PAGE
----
Pharmacists in Cornwall say they are providing first aid to a growing number of people attacked by seagulls in the popular holiday destination.

Seagulls pinching chips is a familiar sight at the UK seaside, but there are growing reports that the birds are becoming more aggressive. In 2015 a seagull attacked and killed a dog, prompting then PM David Cameron to call for a ‘big conversation’ over the protected status of the birds. There have been other reports of pensioners being knocked down and hospitalised by gulls.

Cuts to face and hands

Seagulls seem to be particularly aggressive in Cornwall, where Royal Mail recently suspended deliveries to one area due to attacks on their postmen. Indeed, pharmacists at the Cornish seaside say they now regularly provide first aid treatment for injuries caused by seagulls, according to the area's clinical commissioning group NHS Kernow.

Claire Field, community pharmacist at Carbis Bay, close to St Ives, said the injuries can be severe: ‘We have even seen adults and young children with cuts around and inside their mouths as well as their hands where sneaky seagulls have swooped down to take their food.’

At Ms Field’s Leddra pharmacy alone, they see one to two people per week with a seagull injury, but she warned that there are likely many more affected.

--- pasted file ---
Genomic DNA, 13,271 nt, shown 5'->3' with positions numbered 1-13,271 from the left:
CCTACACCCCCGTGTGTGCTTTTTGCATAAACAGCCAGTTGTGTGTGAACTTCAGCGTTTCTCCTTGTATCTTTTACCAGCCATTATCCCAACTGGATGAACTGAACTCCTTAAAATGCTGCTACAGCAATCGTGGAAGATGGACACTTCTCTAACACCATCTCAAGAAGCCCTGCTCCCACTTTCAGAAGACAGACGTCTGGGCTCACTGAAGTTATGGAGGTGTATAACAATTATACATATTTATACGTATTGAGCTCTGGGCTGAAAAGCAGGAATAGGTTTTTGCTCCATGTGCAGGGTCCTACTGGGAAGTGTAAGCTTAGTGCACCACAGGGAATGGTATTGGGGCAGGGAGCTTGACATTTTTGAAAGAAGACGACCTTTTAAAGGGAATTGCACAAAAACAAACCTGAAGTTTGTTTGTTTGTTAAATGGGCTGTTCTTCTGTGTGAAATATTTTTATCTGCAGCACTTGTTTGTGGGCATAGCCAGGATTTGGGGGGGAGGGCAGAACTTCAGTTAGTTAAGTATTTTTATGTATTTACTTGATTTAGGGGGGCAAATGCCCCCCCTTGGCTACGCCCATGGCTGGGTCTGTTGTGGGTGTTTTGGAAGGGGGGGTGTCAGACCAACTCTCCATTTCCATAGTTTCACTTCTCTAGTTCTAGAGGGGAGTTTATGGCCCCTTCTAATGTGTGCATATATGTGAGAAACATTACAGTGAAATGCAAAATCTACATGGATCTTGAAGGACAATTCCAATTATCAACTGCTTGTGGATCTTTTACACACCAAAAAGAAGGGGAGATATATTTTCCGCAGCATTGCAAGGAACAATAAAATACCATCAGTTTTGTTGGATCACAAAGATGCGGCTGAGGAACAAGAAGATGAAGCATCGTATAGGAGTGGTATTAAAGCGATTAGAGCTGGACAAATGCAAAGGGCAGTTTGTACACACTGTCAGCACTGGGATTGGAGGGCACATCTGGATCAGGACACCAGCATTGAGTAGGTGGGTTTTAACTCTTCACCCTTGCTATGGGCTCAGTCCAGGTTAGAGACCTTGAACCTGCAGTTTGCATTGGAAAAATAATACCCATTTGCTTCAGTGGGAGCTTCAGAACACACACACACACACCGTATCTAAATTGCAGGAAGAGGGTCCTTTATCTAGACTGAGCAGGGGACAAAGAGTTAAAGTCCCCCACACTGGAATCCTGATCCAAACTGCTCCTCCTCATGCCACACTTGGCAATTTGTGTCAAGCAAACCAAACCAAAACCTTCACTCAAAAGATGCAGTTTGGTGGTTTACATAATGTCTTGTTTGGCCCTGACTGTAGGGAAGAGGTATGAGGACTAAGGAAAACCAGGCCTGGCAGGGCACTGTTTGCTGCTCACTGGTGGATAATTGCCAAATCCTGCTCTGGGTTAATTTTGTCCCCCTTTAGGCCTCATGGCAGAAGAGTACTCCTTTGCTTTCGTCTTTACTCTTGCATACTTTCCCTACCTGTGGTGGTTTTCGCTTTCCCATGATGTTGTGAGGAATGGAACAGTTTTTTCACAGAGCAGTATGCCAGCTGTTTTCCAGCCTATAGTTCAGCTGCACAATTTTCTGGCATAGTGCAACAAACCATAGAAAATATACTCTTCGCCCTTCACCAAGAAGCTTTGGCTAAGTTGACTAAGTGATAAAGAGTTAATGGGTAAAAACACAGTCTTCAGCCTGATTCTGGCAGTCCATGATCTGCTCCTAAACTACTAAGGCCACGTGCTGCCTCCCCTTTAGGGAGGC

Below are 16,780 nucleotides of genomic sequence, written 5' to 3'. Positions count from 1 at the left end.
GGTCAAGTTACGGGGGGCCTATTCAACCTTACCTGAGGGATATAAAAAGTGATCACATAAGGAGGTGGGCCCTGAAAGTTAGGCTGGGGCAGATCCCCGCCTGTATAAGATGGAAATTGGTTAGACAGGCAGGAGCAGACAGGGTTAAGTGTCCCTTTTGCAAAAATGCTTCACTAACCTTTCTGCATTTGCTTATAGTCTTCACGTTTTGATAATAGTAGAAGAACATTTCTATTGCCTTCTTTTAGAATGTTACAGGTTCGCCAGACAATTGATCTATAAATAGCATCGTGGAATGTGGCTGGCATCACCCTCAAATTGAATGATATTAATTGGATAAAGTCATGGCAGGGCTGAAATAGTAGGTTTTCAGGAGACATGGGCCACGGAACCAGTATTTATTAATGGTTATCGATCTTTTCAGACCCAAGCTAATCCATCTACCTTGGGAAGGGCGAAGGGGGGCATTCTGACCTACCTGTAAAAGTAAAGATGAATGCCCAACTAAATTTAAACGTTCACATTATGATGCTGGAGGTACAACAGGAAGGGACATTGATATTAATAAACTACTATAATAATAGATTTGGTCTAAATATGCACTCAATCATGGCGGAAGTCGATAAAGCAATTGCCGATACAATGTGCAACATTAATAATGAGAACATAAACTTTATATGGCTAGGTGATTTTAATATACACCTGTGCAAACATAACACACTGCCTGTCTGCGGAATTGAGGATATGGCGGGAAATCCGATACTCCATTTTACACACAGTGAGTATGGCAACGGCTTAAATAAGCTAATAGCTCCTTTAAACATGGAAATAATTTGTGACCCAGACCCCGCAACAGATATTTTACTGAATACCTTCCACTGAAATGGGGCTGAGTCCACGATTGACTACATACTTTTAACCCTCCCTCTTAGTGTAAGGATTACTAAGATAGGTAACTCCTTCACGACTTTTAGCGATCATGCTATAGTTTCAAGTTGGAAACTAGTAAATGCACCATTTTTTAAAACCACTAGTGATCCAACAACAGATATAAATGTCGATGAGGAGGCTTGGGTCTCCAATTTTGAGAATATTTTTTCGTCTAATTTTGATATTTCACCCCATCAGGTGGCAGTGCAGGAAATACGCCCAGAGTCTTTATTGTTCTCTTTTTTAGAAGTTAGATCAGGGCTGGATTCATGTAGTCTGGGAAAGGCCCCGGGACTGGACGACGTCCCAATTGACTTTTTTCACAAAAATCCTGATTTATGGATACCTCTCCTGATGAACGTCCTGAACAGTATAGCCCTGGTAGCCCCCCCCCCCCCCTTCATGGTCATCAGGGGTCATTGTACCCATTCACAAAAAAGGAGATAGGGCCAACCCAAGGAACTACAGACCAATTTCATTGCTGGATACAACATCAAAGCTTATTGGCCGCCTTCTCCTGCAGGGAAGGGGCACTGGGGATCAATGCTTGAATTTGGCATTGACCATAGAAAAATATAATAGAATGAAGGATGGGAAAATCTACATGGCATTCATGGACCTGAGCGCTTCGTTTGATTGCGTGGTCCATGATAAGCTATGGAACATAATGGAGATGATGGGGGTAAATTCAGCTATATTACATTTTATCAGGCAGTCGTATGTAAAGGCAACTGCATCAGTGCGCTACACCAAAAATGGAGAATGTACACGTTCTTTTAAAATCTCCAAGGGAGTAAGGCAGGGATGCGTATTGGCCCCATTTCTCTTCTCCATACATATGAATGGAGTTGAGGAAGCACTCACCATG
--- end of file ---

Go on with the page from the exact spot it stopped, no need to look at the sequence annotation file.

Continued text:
‘The reality is that there are probably more people who have been attacked by them but have decided to treat the wounds themselves rather than seek the advice of a pharmacist,’ she said.

And what advice do they offer to injured holidaymakers? ‘Obviously it depends on the seriousness of the injury on what treatment advice we would give, but the minimum that would be required would be to clean the area with a good antiseptic.’

She also reminded people to make sure they have an up-to-date tetanus vaccination, as seagulls aren’t the cleanest of birds and have been known to carry E. Coli and Salmonella.

‘Seriously aggressive’ gulls

Mum-of-two Emily Turner was holidaying in St Ives with her family when they were attacked by the gulls.

She said they were ‘seriously aggressive’ and warned against eating outside. ‘My son had a gull cling off his front and peck at his ice cream and I had a gull land on my shoulder and swipe my ice cream before I'd even had a bite,’ she said. ‘I would advise not to eat while walking around the town or find a good hiding spot.’

She added: ‘Luckily we were not injured in these attacks but if we had been, then it’s good to know that we could have received treatment from a pharmacist rather than having to find the nearest doctor.’